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A Dummy Brings Down an Empire

For decades, nobody questions that Artie Samish runs Sacramento. Starting as a lobbyist in the early 1920s, Samish gradually amasses unrivaled power and influence as the lobbyist for California’s liquor interests. But an offhand joke during an magazine interview published August 13, 1949 triggers his downfall..

Artie Samish, 1938/San Francisco Examiner Photograph Archive, Bancroft Library

By the 1940s, nearly all political money in the state flows through Samish and from him to the candidates he selects. In one case, Samish hires a “tattered old-timer” who he describes as “ragged and unshaven and dirty” to successfully beat an incumbent lawmaker who opposed legislation supported by Samish’s clients.

At this height of political power, Samish grants an interview to Lester Velie, a 32-year-old reporter who writes for Collier’s.

“As long as he had come all the way across the country, I decided I’d send him back with a crackling good story,” Samish explains later in his autobiography, “I gave Velie everything he wanted, and then some. And he printed it all. Boy, did he!”

At one point during the interview, Samish poses for a photograph with a doll-sized dummy that he calls “Mr. Legislature.”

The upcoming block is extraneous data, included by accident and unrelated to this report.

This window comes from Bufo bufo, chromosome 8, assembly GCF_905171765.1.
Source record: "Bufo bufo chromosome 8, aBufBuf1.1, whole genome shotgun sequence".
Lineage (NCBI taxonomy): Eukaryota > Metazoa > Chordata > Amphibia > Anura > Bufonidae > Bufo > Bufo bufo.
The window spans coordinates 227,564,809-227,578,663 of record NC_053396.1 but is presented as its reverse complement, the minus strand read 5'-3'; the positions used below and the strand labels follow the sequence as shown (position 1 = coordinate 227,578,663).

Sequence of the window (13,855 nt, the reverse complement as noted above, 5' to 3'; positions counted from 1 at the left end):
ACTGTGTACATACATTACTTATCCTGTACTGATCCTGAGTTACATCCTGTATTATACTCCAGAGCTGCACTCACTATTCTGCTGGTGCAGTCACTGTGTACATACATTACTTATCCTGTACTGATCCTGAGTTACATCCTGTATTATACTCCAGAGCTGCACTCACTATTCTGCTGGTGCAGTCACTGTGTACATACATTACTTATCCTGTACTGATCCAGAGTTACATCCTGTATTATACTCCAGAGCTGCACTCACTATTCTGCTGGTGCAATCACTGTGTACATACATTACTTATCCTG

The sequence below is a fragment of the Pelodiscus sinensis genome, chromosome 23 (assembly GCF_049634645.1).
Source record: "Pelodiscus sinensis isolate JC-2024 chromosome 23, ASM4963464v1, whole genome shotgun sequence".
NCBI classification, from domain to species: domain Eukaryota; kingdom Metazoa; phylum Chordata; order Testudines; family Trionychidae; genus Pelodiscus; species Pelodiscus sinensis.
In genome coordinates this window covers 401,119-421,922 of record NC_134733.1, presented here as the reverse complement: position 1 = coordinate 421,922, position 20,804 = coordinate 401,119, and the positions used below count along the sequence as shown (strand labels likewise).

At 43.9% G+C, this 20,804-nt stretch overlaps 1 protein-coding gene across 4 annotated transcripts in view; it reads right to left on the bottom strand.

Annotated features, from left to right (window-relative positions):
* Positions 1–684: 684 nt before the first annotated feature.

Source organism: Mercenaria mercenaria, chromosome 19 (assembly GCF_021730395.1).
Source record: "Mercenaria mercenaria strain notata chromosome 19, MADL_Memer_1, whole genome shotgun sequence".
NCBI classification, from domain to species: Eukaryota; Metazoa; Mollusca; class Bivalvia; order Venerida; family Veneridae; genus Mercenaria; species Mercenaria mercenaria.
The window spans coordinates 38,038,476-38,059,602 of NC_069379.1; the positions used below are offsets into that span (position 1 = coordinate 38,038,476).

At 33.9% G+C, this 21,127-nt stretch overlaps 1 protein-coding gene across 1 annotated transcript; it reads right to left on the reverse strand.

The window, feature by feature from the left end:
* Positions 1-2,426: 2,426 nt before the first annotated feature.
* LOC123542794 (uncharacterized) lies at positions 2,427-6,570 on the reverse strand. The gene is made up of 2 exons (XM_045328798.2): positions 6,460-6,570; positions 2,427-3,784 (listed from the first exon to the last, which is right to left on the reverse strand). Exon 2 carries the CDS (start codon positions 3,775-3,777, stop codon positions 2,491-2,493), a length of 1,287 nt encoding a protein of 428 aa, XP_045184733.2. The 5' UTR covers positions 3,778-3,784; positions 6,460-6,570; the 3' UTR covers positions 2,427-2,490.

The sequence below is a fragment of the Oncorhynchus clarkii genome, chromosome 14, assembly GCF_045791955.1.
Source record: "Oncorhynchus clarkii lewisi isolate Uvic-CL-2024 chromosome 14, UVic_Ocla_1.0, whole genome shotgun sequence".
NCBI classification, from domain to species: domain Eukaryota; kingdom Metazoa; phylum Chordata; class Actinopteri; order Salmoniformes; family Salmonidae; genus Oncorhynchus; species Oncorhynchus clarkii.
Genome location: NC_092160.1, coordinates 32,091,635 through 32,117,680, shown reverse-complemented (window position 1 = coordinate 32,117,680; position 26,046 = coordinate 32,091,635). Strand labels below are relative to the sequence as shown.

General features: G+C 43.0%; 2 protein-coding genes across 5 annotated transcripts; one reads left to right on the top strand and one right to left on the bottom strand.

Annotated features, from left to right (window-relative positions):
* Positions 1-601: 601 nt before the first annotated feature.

Text of Senate Resolution barring Arthur Samish
Arthur Samish Banned. Journal of the 1949 session of the Senate of the State of California/California State Library via Internet Archive

“When his photographer was taking some shots of me, I told him: ‘You want the real picture? I’ll give you something that tells the whole story.’

“Then I produced a little ventriloquist’s dummy, a cheerful hobo with white gloves and a top hat. I planted the dummy in front of me and said ‘That’s the way I lobby. That’s my legislature. That’s Mr. Legislature. How are you today, Mr. Legislature?’ “

The Secret Boss of California by Arthur H. Samish and Bob Thomas (1971)

Collier’s publishes the interview in two parts on August 13 and August 20, 1949. Sacramento’s response is stunningly swift.

Samish mugs for reporters after his release from prison in 1958

The Legislature begins an investigation of Samish on September 22. By December, Governor Earl Warren has called the Legislature into special session to address issues including the regulation of lobbyists which they do, in part, by passing a resolution permanently banning Samish from lobbying.

On November 17, 1953, a jury finds Samish guilty on eight tax evasion charges, costing him 26 months in federal prison and more than $900,000 in taxes and fines.

The curtain falls on the Age of Artie Samish.